Fluffster Recommends

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If we ever do make a money from this blogging, 50% of all profit will be donated to charity — either to GiveWell or charities chosen through readership polls. The other 50% will most likely somehow be spent on Fluffster.

Software for Organizing Finances

Personal Capital – Join for Free*

Personal Capital is the best tool we’ve seen for tracking asset allocation, including great visualizations. We log in every few months to do a portfolio checkup and boom – crystal clear understanding of our investments without having to log in to multiple sites or manually correct errors. They make money with their advisors, but we haven’t personally used that service.

Mint

Mint is really hands down the OG of budgeting, and for good reason. It has its own idiosyncrasies and requires a little bit of babysitting when categorizing charges, but it’s still the best for budgeting and tracking expenses. They make money on affiliate links to credit cards and the like.

Books

( Remember your local library exists 😉 )

Get Money* by Kristin Wong

A phenomenal introduction to personal finance topics. If you are looking for the perfect money book for a new grad or young adult in your life (or need a gentle introduction to personal finance yourself), this is it. Kristin is such a good writer, y’all. Her Life Hacker articles are a thing of beauty, eclipsed only by this brilliant tome.

Happy Money* by Elizabeth Dunn and Michael Norton

Science & Money are two of my favorite topics. This book is a collection of simple lessons, backed up by tons of studies, on how to make better choices with money that increase happiness. Very easy and interesting read. In my mind, you could also extend this into how to lower expenses while maintaining or increases happiness…

Get Your Money Together: Your Purr-fect Finance Workbook by Lillian Karabaic

If Kristin Wong’s Get Money book got together with Pusheen, this workbook would be the lovechild. Absolutely adorable cat illustrations + really sound (and unintimidating) financial advice = YES.

A Random Walk Down Wallstreet* by Burton G. Malkiel

This is the classic book for index investors, explaining all the basics and history of the stock market.

How To Be Everything* by Emilie Wapnick

Literally the only book I’ve bought for years; it’s that good. I talk more about this in my full review, but there’s a huge overlap between crazy folks like us seeking early retirement and the Puttylike community Emilie has fostered. If you’re someone who’s interested in ALL THE THINGS and could never pick just one, Emilie has your back (and awesome worksheets).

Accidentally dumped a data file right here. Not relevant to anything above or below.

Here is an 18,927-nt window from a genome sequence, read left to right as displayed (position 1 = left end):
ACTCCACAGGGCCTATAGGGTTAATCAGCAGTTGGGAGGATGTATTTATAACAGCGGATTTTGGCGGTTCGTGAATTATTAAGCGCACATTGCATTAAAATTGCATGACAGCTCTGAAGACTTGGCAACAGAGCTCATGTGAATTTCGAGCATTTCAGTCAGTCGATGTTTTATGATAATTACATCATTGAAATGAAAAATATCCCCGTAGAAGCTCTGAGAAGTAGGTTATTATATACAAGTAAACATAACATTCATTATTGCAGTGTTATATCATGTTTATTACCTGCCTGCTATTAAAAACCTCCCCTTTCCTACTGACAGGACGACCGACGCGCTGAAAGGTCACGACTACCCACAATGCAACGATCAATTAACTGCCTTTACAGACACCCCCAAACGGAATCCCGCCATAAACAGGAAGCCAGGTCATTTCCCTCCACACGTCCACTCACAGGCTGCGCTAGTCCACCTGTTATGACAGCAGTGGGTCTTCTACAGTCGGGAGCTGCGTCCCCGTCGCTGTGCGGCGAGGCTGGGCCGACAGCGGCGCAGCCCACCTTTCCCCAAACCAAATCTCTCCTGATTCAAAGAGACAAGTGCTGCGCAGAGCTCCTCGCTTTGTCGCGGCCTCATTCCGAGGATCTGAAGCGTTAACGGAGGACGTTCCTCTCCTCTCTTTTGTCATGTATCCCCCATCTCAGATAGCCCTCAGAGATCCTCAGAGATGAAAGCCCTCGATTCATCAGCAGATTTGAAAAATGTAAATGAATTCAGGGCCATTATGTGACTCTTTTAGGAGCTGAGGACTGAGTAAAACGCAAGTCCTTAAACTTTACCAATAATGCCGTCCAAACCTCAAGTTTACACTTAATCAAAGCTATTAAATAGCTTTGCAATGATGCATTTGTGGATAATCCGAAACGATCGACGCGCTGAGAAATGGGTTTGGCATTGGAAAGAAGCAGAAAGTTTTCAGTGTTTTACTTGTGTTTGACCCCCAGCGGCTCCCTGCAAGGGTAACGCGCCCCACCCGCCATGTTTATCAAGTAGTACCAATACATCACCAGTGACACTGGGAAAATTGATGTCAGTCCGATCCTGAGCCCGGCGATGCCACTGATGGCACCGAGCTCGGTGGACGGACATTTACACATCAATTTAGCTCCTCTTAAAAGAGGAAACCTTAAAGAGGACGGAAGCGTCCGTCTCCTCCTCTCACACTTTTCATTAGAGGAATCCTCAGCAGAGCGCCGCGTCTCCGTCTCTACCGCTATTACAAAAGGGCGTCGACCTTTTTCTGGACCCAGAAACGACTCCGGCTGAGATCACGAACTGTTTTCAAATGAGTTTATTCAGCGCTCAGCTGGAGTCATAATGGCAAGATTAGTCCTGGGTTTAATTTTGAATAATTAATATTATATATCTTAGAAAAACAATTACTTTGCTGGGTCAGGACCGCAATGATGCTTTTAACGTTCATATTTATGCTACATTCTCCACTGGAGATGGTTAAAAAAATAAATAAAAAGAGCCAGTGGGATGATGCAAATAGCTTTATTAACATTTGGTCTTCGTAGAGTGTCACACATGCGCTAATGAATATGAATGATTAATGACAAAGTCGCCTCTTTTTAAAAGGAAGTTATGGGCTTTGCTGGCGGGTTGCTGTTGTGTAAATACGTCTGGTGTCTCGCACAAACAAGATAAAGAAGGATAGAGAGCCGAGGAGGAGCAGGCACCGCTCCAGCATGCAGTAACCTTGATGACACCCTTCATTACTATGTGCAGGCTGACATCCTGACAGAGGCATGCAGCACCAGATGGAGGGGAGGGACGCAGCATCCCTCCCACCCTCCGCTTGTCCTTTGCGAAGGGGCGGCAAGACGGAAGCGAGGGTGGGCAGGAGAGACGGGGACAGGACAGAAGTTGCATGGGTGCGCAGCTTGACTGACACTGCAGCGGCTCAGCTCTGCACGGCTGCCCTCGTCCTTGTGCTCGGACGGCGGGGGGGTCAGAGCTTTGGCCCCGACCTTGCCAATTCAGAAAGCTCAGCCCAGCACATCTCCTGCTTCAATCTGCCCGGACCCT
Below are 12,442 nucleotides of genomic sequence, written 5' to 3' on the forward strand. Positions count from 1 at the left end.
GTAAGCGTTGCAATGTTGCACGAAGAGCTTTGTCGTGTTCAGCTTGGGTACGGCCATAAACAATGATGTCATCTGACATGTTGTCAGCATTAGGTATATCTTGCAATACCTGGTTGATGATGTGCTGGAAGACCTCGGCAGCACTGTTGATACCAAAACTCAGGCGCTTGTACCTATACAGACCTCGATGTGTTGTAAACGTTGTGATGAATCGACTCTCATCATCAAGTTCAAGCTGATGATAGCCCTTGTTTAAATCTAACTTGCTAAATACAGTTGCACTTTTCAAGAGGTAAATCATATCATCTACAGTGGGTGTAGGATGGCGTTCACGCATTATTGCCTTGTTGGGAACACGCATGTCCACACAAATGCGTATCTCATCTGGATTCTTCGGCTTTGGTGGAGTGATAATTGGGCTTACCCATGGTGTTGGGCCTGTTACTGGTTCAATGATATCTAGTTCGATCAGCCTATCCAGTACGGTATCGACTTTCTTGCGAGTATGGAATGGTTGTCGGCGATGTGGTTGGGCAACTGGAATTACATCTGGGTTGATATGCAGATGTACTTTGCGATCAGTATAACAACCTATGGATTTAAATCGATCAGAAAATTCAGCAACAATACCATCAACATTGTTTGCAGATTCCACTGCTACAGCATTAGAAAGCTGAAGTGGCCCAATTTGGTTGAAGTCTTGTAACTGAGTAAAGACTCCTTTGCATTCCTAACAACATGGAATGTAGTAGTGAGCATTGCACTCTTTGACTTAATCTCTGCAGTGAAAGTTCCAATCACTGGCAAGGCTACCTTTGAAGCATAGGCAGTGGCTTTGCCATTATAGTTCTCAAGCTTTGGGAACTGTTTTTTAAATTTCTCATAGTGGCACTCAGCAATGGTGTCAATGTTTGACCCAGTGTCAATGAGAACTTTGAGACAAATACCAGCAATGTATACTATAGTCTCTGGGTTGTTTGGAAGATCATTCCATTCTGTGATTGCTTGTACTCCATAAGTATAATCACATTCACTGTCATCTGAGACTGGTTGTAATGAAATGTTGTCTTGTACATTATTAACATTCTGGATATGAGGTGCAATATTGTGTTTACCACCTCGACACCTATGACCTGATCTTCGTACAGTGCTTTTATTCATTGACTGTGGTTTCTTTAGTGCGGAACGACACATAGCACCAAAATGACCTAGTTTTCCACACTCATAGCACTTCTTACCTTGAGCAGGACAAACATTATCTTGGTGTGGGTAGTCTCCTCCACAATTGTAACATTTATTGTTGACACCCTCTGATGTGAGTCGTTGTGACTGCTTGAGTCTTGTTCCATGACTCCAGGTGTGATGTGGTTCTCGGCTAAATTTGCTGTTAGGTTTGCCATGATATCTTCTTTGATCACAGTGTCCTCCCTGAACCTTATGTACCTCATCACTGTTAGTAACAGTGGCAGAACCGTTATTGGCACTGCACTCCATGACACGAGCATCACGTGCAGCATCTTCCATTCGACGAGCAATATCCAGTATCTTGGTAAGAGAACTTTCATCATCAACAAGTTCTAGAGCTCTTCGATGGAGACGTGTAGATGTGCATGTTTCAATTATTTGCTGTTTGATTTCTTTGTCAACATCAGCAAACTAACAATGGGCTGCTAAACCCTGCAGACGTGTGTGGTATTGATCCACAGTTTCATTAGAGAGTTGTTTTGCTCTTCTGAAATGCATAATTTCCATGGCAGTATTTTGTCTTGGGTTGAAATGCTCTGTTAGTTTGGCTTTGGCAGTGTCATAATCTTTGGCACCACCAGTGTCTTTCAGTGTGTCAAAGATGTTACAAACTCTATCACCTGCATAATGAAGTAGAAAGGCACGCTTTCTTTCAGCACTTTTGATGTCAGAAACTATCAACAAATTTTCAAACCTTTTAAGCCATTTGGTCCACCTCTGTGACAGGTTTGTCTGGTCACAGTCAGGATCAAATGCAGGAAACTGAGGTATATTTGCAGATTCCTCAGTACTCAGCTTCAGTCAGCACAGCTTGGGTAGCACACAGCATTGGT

Renaissance Soul* by  Margaret Lobenstine

This book is great. You know how people go on and on about finding your passion? That one thing you were put on this earth to do? Fuck that. You can be a Ben Franklin instead of a Mozart. This book gives practical advice on how to structure your time and rotate through interests.

Life Changing Magic of Tidying Up* by Marie Kondo

Okay, this book is a little insane, but still very useful. While we have not fully completed tidying up (yet), we’ve already seen huge benefits in terms of saying no to spending on things that don’t matter.

Podcasts

Bad With Money with Gaby Dunn

This is easily my favorite podcast right now. Gaby has declared herself to be “bad with money,” and this podcast explores a variety of money-related topics, focused on helping her and others become slightly less bad with money. She often delves into larger issues of income inequality and the psychology of money.

Planet Money by NPR

Man, am I a nerd. Each Planet Money episode is just perfect. They take these random, complicated economic stories and explain them in twenty minutes flat, all while highlighting the real, human conflicts behind all the intimidating numbers.

Death, Sex & Money with Anna Sale

I mean, need I say more? This podcast more than lives up to the provocative title.

Tech

Link a Google Voice account to an OBI-200* for free home phone service.

Misc

TransferWise*

TransferWise is simply the easiest and most frugal way to send money abroad. We have international family, and while we normally have a fairly high stamina for deal-hunting, the combination of fees plus conversion rates (both of which were almost always hidden to some extent) was just exhausting. TransferWise is transparent about fees, has a guaranteed low cost, and is super easy to navigate. If you or your family ever find yourself in a position where you are frequently between two countries, definitely give TransferWise a try.

TaxAct

I hate TurboTax. There, I’ve said it. Four years ago we were doing our taxes as normal, and due to literally $5 of dividend income, TurboTax demanded $80 because our taxes were so complicated. AFTER we entered in all our information. I’ve held a grudge ever since. TaxAct is cheaper and basically the same product. It’s not quite as good, to be completely honest, but for us it’s $50 cheaper for maybe 15-30 minutes more effort.

Girlfriend Collective ($10 off referral link)*

Super random, but I seriously love these leggings. I have tried probably close to a dozen different brands of leggings, and these are the only ones that haven’t disappointed me in one way or another. they’re fairly size-inclusive as well, coming in XXS-XXXL, which is so rare for decent (read: lasts more than a year) leggings. I got my first pair when they launched in 2018, and the only real sign of wear and tear is the interior label, which is nothing compared to the graveyard of leggings in my closet. PLUS, their clothes are ethically made and they have kickass sustainable practices.

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